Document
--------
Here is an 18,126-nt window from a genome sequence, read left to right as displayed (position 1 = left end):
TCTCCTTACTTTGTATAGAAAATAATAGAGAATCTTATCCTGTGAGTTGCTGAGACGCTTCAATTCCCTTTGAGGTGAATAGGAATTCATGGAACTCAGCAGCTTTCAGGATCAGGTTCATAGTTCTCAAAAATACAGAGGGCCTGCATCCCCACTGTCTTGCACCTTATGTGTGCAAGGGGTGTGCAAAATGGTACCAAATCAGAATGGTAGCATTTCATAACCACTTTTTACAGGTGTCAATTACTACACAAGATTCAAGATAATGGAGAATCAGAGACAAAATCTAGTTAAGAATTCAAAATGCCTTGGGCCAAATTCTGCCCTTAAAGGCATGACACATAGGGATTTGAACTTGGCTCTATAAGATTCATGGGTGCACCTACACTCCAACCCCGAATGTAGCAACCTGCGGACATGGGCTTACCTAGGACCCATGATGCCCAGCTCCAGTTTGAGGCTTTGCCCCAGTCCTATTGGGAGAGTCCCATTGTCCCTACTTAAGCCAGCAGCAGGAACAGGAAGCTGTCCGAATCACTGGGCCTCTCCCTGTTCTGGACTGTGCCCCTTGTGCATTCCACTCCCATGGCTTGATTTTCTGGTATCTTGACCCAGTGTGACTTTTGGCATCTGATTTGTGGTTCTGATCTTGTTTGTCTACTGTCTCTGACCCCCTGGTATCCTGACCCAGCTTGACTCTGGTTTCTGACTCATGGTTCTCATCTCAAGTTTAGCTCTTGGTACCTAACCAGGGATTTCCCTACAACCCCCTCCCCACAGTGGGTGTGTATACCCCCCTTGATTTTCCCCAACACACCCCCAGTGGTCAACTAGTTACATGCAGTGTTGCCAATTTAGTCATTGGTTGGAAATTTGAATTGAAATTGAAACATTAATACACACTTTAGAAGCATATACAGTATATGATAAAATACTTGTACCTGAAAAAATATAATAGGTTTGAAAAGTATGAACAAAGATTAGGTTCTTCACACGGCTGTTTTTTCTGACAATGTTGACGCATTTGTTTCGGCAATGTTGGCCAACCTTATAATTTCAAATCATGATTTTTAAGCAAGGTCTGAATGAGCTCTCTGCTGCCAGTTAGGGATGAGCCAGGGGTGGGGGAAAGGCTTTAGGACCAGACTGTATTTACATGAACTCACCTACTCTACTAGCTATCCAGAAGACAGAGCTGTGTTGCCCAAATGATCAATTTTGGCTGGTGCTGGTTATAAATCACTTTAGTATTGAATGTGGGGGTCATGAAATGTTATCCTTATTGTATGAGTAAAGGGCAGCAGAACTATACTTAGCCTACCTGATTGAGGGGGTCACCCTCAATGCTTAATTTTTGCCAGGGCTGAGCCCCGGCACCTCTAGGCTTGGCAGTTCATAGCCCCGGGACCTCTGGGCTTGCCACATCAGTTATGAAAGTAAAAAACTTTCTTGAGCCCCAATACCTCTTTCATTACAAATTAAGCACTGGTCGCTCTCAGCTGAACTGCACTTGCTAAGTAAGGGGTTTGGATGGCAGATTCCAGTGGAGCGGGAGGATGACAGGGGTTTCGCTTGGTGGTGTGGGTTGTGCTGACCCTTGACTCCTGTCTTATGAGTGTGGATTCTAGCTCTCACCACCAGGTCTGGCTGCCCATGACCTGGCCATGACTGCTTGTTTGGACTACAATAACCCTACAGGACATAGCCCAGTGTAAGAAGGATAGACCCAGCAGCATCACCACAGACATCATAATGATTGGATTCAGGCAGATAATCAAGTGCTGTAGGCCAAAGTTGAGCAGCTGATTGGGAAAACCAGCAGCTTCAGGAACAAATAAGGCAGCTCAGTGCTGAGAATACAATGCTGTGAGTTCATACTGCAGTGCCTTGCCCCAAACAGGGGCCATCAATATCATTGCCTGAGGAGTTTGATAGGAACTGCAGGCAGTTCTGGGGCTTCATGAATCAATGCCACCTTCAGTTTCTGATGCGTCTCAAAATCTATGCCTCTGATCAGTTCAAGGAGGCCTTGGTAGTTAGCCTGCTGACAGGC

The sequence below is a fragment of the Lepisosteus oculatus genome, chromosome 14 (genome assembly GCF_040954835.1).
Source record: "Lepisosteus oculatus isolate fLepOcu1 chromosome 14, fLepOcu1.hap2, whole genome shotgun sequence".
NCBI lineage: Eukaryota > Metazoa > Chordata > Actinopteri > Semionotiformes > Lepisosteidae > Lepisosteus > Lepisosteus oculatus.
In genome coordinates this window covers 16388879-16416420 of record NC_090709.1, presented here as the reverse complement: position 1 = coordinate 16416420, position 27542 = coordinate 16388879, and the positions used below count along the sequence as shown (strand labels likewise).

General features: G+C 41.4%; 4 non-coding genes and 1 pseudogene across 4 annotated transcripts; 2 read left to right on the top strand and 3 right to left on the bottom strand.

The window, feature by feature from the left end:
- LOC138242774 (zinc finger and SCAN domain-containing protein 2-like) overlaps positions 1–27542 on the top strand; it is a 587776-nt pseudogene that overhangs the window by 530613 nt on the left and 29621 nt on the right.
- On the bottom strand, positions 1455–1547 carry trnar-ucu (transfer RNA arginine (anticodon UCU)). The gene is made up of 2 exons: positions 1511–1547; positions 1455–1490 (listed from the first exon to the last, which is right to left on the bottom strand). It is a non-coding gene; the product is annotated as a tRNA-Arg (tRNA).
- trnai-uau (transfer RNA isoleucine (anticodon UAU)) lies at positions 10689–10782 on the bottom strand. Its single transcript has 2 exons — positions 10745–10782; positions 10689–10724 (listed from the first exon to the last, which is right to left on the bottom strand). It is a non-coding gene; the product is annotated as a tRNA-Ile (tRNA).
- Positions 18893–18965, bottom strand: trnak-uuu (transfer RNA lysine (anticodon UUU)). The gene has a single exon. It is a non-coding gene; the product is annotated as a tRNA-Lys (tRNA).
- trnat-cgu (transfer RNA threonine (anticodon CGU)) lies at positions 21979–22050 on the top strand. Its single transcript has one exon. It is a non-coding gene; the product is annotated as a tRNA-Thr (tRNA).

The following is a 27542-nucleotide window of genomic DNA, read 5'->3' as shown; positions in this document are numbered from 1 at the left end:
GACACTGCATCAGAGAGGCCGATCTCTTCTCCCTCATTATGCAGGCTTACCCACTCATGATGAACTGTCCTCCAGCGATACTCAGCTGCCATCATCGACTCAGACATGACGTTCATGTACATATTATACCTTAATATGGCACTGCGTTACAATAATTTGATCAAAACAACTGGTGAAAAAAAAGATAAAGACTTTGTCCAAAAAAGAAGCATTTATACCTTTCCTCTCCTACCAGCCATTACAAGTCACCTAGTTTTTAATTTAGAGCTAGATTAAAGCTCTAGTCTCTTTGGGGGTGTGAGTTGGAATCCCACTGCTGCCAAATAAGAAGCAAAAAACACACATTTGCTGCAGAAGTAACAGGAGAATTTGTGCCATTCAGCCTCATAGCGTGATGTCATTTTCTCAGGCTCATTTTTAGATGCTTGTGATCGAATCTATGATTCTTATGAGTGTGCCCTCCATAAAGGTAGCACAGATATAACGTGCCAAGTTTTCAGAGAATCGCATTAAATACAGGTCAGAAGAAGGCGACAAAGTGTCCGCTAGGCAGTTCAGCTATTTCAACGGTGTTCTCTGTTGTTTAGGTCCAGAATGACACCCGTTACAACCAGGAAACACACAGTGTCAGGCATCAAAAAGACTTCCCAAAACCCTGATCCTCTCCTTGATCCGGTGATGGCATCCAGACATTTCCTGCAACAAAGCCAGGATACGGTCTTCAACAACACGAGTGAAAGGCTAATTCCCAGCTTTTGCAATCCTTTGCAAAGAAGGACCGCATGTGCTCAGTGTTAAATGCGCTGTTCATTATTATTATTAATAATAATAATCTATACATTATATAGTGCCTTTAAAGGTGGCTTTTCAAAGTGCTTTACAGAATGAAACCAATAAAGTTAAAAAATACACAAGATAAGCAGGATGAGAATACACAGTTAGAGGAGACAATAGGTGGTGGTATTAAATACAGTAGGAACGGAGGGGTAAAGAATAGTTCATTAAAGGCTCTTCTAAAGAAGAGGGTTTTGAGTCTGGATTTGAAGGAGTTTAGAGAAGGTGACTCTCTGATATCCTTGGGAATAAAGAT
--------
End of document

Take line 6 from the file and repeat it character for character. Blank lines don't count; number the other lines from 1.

In genome coordinates this window covers 16388879-16416420 of record NC_090709.1, presented here as the reverse complement: position 1 = coordinate 16416420, position 27542 = coordinate 16388879, and the positions used below count along the sequence as shown (strand labels likewise).